On the consecutive nights of July 28 and 29, 1970, the cutting-edge device officially marketed as the "Buchla 100 Modular Electronic Music System" debuts in Seattle at a demonstration event promoted as "An Evening of Electronic Music" in the Eames Theater at the Pacific Science Center. The experimental program is presented by Joan Franks Williams (1930-2003) and Glenn Dresie White (1933-2014) -- two stalwart trustees of the New Dimensions in Music organization, which formed in Seattle back in 1962, the year of Seattle's space-age Century 21 World's Fair.
Joan Franks Williams, a composer/conductor interested in experimental and, especially, electronic, music, was once described by The Seattle Times as "energetic and imaginative" (Guzzo). She arrived in Seattle in 1962 and became the director of New Dimensions in Music that same year.
Glenn Dresie White, a founding trustee of the group, was something of a Renaissance man. After majoring in physics at the University of Washington, he became a missile engineer who supervised instrumentation at the Boeing Environmental Test Laboratories. By 1964 White was serving as the Seattle Center campus staff audio engineer -- a role that saw him mixing the sound for the Beatles concert in the Coliseum there that August 21st. He also regularly mixed sound at the center's Opera House and engineered albums for, among others, the Seattle Symphony and the Philadelphia String Quartet. Along the way he helped found a pipe-organ company in the Fremont neighborhood and hand built harpsichords solo. By 1969 White was working at the University of Washington (UW), where, as the manager of Audio-Visual Engineering Services, he would for years teach acoustics science, audio recording techniques, and, in time, the new Moog synthesizer.
New Dimensions in Music held its first public program in late 1962. Then, in February 1963, another was scheduled at the UW's Henry Art Gallery, another at the Seattle Center Playhouse in April, and another in November. One upbeat newspaper arts critic was surprisingly enthusiastic about the upcoming November show -- considering that President John F. Kennedy had been assassinated just two days prior -- noting that it "will include avante-garde [sic] music from the instrumental to electronic and should be a tantalizing introduction to experimental music for those who haven't had a taste of it" (Guzzo).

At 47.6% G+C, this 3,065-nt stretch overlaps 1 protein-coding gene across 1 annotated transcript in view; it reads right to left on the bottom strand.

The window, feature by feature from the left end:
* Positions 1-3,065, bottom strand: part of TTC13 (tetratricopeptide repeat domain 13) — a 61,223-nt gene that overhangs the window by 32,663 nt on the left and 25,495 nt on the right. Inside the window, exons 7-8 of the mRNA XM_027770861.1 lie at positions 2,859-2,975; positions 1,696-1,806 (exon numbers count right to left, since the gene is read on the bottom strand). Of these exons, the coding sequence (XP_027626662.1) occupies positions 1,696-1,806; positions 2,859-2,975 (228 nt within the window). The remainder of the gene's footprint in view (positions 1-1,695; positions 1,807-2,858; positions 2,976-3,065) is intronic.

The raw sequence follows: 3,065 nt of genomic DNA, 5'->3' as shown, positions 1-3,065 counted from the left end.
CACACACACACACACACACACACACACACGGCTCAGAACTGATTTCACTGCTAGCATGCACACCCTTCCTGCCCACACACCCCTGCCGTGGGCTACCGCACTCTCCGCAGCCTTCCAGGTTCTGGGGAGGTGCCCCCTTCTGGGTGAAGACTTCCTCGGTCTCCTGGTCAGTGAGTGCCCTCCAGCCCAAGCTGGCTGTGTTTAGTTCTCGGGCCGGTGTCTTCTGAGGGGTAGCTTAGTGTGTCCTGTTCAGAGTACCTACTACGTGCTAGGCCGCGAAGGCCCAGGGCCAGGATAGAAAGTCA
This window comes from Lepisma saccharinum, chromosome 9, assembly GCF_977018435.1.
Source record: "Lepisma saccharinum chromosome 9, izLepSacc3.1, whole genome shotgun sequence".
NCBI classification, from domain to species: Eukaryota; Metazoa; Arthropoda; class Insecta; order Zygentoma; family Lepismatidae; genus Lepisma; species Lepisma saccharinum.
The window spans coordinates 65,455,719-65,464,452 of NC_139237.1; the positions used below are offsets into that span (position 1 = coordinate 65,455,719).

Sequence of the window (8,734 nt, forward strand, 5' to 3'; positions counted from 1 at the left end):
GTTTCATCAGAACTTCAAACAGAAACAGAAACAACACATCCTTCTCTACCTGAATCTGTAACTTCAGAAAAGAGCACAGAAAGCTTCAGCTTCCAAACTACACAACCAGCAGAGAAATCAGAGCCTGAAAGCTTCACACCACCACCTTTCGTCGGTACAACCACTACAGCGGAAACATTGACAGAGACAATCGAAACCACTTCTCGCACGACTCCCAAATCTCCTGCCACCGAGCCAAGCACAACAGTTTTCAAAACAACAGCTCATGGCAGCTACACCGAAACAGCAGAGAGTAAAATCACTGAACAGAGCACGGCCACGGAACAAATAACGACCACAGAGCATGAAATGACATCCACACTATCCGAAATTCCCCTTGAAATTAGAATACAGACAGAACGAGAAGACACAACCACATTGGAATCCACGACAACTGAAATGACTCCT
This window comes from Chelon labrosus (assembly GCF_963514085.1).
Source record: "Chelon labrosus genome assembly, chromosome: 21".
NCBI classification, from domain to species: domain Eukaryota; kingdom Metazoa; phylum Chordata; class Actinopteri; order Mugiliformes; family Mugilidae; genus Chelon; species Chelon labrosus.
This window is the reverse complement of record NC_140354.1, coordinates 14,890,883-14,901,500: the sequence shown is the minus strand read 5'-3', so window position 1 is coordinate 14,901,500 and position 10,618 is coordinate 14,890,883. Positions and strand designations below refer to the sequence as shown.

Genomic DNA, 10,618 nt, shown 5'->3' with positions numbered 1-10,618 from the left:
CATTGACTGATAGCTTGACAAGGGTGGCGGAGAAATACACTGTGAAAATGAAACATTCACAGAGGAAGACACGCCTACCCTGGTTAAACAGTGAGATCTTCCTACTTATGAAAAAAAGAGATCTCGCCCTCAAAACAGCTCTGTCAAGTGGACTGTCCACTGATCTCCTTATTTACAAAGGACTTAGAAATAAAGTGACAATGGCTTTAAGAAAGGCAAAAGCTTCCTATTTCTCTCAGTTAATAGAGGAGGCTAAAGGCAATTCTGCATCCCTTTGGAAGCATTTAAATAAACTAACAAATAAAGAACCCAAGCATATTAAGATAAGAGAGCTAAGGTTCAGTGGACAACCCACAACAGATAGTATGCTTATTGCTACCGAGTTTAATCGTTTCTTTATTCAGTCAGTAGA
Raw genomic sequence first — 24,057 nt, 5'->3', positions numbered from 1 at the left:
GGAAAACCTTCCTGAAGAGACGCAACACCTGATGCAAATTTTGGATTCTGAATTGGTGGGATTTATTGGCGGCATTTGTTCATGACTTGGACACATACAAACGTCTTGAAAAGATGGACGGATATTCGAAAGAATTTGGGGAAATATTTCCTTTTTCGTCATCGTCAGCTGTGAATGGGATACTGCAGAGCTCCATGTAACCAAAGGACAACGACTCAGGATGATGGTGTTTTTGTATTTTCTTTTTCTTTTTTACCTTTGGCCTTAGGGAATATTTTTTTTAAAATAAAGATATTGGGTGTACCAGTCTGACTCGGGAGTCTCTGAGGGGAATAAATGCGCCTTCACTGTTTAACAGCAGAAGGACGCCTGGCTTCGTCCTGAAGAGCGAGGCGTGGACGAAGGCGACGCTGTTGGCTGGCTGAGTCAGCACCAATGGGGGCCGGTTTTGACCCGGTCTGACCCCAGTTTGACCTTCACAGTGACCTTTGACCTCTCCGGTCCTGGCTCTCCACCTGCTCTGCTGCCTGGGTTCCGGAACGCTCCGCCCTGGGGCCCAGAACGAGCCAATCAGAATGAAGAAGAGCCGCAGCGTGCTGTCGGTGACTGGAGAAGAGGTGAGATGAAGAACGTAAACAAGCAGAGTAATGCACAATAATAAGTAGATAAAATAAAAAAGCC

Still, Joan Franks Williams seemed to have a solidly realistic grasp of the public's probable appetite for synthetic electronic music in that time of such frivolous pop radio hits as Leslie's Gore's "It's My Party," Bobby Vinton's "Blue Velvet," and Jan and Dean's "Surf City." Williams told The Seattle Times, "Our purpose is to give Seattle audiences a chance to hear this kind of music. We don't expect everyone to like it -- but we do think most persons will find it interesting" (Baker).
The Buchla instrument itself had been developed in 1963 by the Berkeley, California, firm Buchla & Associates headed by Don Buchla. The goal had been to build a voltage-controlled device that would allow creative musicians to sculpt new synthetic sounds from scratch -- and at a time when few people could even envision a world where the general public might want to listen to such unnatural audio simulations. But the bold future awaited ...
It arrived in Seattle seven years later. Advance publicity about the 1970 event that New Dimensions in Music presented at the Pacific Science Center successfully touted the historic fact that the two evenings' programs "will present the first live public demonstration of the electronic Buchla Sound Synthesizer" in Seattle ("Electronic Music Featured ..."). And lo and behold, an audience actually showed up.
Also intrigued, arts critic Carole Beers from The Seattle Times gamely attended the event and evidently was rather entertained by the first night's presentation. The following day she told readers:
"Williams and ... White did much to enlighten listeners about electronic music. Most helpful were their lecture-demonstrations of the different sounds available to the musician who wished to compose on the synthesizer. For their demonstration, they used excerpt-tapes from compositions on R.C.A.'s electronic synthesizer and worked live with the smaller, transistorized Buchla synthesizer owned by New Dimensions in Music" (Beers).
The Human Factor
A highlight of the night was the performance of Charles Wuorinen's 1970 Pulitzer Prize-winning piece Time's Encomium, which was "composed entirely from electronic sounds" ("Electronic Music Featured ..."). Indeed, Beers felt that that prearranged piece was more successful musically than the seemingly free-form random experimentation attempted on other efforts. To her experienced ears:
"It would have been better if they simply had played more of the curiously fascinating, always turned-on music. One bleep-a-blop is worth a thousand words. ... The concert-demonstration as a whole ... was a success. The tapes, backward or at the wrong speed, added unnecessary minutes to the length of the program but also showed a humorously human aspect of electronic music" (Beers).